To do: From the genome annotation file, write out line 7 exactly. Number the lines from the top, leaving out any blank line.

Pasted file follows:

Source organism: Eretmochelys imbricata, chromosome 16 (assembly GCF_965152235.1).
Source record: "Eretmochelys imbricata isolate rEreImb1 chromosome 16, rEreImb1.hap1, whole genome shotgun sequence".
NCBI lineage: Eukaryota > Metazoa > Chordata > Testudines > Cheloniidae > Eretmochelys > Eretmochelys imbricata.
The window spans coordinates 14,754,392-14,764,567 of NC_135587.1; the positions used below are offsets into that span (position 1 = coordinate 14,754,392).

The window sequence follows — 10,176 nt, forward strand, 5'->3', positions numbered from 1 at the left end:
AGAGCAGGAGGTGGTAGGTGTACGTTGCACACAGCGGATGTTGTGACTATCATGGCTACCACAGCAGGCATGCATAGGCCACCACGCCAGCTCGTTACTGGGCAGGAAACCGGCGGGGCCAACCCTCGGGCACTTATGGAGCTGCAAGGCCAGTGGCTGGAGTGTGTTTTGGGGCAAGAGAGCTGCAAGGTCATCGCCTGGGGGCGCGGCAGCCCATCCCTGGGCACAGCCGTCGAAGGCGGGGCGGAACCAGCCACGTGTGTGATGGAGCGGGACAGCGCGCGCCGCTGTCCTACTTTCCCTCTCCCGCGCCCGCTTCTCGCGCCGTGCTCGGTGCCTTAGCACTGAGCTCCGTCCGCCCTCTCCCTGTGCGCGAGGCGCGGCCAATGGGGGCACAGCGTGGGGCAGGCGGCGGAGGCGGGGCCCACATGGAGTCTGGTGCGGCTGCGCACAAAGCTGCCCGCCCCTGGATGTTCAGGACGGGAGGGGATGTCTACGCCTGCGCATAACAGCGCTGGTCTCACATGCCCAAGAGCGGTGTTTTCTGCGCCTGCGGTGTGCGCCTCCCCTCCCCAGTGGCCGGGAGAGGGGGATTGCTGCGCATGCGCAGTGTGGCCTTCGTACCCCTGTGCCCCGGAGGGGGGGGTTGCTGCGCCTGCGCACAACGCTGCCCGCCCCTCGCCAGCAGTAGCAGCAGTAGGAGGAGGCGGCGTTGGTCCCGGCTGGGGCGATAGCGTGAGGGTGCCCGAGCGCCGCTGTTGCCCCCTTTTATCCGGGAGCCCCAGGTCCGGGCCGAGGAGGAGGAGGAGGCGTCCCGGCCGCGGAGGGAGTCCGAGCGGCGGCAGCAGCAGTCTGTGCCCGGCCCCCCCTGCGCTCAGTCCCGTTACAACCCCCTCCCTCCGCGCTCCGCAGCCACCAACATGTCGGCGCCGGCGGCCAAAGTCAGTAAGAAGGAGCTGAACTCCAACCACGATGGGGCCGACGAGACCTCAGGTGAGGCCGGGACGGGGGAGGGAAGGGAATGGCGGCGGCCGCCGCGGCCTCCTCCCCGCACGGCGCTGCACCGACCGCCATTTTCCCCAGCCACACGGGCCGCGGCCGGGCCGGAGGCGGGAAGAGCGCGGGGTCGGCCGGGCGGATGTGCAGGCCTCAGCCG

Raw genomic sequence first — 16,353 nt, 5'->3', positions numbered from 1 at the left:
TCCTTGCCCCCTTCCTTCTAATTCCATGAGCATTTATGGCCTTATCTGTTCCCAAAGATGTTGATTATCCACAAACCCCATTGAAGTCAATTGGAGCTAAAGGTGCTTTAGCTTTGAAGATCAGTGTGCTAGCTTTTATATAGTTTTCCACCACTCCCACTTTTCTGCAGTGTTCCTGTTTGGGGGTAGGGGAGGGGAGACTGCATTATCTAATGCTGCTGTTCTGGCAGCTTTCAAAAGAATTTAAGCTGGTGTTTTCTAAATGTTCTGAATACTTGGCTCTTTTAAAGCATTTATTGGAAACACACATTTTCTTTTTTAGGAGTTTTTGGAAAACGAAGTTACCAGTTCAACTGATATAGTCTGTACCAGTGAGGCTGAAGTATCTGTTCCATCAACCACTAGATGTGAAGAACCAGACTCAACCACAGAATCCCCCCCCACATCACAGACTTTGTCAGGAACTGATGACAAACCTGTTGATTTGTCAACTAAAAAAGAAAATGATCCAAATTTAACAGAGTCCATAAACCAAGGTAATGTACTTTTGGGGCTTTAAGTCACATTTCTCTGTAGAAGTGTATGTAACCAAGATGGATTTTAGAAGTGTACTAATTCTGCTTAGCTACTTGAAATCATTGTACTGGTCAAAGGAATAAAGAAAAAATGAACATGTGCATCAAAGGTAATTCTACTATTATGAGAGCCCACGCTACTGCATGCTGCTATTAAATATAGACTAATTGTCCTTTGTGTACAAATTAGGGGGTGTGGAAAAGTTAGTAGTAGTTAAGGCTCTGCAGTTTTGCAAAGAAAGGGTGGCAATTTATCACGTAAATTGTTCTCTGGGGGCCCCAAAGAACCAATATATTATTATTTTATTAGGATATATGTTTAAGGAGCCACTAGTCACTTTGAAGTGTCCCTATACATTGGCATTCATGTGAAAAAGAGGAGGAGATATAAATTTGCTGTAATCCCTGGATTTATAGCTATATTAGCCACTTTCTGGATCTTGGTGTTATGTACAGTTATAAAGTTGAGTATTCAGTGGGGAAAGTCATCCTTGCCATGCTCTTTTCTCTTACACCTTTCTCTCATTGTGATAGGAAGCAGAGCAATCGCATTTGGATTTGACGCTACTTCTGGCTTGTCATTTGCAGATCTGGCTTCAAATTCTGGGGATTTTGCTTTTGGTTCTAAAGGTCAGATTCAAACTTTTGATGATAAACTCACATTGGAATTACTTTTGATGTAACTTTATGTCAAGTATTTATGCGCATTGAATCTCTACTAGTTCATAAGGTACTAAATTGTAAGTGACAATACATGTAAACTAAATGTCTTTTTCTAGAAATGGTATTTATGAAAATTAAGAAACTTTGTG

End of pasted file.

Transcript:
Raw genomic sequence first — 16,353 nt, 5'->3', positions numbered from 1 at the left: